LOGAN SQUARE — For the last several years, Alan Gillman, owner of Gillman’s Ace Hardware, has been fielding the same question from neighbors and customers at least a few times a week: What’s going on with the Congress Theater?
“Same answer, same answer, same answer: I don’t know,” said Gillman, whose shop is across the street from the notoriously rundown 1920s-era theater at 2135 N. Milwaukee Ave.
No noticeable progress has been made on the $96 million Congress Theater restoration project that was set into motion five years ago — and neighbors are growing impatient.
“We have been waiting and waiting and waiting and nothing’s happened,” said Carlos Iniguez, owner of Milwaukee Shoes at 2100 N. Milwaukee Ave.
“This thing is very old and don’t look good. When that thing was open years ago, it used to bring a lot of people to our neighborhood — not anymore.”
The landmark theater looks the same as it did in 2015, when developer Michael Moyer bought it and promised to bring it back to its former glory. It’s unclear what’s accounting for the delay. Moyer hasn’t responded to repeated requests for comment on the status of the project.
And within the last week or so, the scaffolding that covered the facade was taken down, which is raising even more questions.
“Why are they taking it down? Scaffolding costs a lot of money — to keep it up for seven years or better. … It’s mind boggling,” Gillman said.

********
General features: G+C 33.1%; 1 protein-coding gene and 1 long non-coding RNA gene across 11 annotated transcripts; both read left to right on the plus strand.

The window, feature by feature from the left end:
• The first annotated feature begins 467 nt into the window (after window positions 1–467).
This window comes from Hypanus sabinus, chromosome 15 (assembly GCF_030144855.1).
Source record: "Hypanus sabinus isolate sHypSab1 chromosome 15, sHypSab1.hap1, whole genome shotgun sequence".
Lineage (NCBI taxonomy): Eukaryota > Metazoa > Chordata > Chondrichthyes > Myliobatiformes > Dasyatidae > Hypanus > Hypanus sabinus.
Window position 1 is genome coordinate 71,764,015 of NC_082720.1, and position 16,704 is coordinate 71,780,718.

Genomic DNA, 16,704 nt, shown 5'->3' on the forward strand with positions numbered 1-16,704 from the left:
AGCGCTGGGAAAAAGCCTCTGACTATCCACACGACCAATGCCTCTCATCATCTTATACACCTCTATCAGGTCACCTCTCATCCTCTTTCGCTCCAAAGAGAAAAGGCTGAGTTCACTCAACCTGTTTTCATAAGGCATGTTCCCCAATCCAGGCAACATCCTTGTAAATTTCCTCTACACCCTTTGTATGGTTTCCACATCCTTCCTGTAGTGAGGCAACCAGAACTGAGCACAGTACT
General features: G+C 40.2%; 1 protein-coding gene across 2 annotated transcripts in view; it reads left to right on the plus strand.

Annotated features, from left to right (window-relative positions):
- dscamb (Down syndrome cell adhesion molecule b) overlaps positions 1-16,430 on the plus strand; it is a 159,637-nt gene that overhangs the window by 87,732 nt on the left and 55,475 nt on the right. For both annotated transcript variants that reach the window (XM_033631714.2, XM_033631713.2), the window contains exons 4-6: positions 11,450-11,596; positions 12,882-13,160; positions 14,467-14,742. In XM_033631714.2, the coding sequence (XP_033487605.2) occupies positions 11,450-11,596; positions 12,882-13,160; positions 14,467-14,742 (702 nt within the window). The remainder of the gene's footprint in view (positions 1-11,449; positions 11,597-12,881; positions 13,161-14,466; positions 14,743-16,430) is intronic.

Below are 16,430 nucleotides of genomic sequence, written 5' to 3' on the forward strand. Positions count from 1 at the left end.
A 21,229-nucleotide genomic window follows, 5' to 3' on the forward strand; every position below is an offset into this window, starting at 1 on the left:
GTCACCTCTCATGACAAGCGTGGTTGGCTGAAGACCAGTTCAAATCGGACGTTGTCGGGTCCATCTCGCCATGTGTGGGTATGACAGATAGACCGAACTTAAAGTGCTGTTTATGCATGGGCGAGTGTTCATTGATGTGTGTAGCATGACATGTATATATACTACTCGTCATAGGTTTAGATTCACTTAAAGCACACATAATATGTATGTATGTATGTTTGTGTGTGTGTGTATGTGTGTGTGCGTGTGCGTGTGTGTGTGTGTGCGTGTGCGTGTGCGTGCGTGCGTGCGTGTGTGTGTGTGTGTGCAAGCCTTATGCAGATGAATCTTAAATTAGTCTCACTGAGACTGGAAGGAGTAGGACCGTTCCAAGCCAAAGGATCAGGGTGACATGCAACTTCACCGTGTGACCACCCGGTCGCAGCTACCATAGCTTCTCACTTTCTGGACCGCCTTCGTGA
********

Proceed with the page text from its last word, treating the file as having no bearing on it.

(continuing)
Even Ald. Daniel La Spata (1st) doesn’t know what’s going on with the project, though the alderman said he’s supposed to meet with Moyer soon.
“This is one of our most popular constituent requests for information, and we have done everything we can to reach out and establish a relationship with the development team,” Nicholas Zettel, policy director for La Spata, said in an email.
‘We have to start taking care of it’
The Congress was shut down by the city in 2013 after getting slapped with a string of code violations. The theater was also threatened with foreclosure after former owner Eddie Carranza defaulted on his loans.
The closure came after a series of crimes that occurred in and around the theater during shows, including the rape of a 14-year-old suburban girl. As a result, the theater’s former music genre of choice, electronic dance music, or EDM, was banned for all current and future owners.
In 2015, two years after the closure, Moyer bought the old movie palace for $16 million. Then-1st Ward Ald. Joe Moreno said Moyer would “re-establish its reputation as one of the finest music venues in the nation.”
In 2018, Moyer received city approval for the restoration project, which called for a total overhaul of the theater and the construction of a 30-room hotel, 14 affordable apartments and 16,000 square feet of retail space in the surrounding 160,000-square-foot theater building, as well as the construction of a 72-unit residential building next door.
Also in 2018, Moyer scored $9.7 million in Tax Increment Finance dollars toward the multi-million-dollar project.
The rest of the funding would come from $29.4 million in loans, $22.3 million in historic tax credits and other financing and $8.6 million in equity, according to a city report.